Pence and wife get vaccinated for COVID as Trump's shot remains 'under consideration'
Vice President Mike Pence received his first dose of the Pfizer coronavirus vaccine in a televised event in Washington, D.C., Friday morning, becoming the first prominent member of the Trump administration to get one.
Pence, wearing a protective mask and a short-sleeve button-down shirt, received the injection in his left arm from a doctor from Walter Reed Medical Center. Pence nodded and gave a thumbs-up. “I didn’t feel a thing,” he said.
Second lady Karen Pence and U.S. Surgeon General Jerome Adams were also vaccinated. The vaccine requires two doses, several months apart, to be effective.
Dr. Anthony Fauci and other members of the White House coronavirus task force were in attendance at the small press event in the Eisenhower Executive Office Building, where the vice president’s office is located.
The Pfizer/BioNTech vaccine that Pence received was authorized for emergency use by the U.S. Food and Drug Administration last week, and the first non-trial doses were administered to frontline health care workers Monday. Authorization for a second vaccine, developed by Moderna, is expected within days.
President Trump has yet to be vaccinated. The White House has said that a similar public event for Trump — who recovered from his own bout with COVID-19 two months ago and may still have antibodies — is “under consideration” and may happen at a later date.
President-elect Joe Biden and Vice President-elect Kamala Harris are likely to receive their vaccines in public next week. House Speaker Nancy Pelosi and Senate Majority Leader Mitch McConnell both said Thursday that they will get vaccinated in the next few days.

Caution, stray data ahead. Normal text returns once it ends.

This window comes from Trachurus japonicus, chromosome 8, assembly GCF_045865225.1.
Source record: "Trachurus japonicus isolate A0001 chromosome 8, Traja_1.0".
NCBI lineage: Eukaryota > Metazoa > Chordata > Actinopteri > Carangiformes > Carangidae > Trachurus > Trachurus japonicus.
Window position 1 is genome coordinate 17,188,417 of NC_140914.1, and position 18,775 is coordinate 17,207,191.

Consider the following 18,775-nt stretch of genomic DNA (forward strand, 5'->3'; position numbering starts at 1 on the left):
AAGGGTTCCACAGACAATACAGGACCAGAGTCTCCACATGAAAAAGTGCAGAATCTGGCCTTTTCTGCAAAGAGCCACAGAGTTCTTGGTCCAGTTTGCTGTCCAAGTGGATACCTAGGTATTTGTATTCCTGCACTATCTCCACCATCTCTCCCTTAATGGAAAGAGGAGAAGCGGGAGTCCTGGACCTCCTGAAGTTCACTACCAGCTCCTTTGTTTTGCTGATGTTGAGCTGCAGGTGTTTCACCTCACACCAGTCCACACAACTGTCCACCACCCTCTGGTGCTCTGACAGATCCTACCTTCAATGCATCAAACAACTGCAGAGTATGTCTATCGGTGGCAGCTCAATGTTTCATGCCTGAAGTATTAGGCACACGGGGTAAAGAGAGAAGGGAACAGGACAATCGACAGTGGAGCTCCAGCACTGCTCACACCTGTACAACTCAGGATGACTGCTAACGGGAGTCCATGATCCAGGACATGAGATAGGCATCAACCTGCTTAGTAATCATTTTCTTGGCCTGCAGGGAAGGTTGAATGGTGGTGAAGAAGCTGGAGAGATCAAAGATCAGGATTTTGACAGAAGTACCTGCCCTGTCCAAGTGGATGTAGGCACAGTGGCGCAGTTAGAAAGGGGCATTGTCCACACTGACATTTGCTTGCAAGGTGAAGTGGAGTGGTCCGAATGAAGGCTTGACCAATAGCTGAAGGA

Health officials believe that televised vaccinations of U.S. leaders will help instill confidence in the public that the vaccines are safe and effective.
“Karen and I were happy to step forward before this week was out to take this safe and effective coronavirus vaccine,” Pence said. “Building confidence in the vaccine is what brings us here this morning.”
The arrival of the vaccine came on the same day the United States passed 300,000 COVID-19 deaths. It has also been one of the deadliest weeks the country has experienced since the pandemic began. According to Johns Hopkins University, more than 3,500 Americans died from complications from COVID-19 Wednesday, a single-day record. Another 3,270 died Thursday.
Overall, 17.2 million cases of the coronavirus have been reported in the United States, and more than 310,000 Americans have died.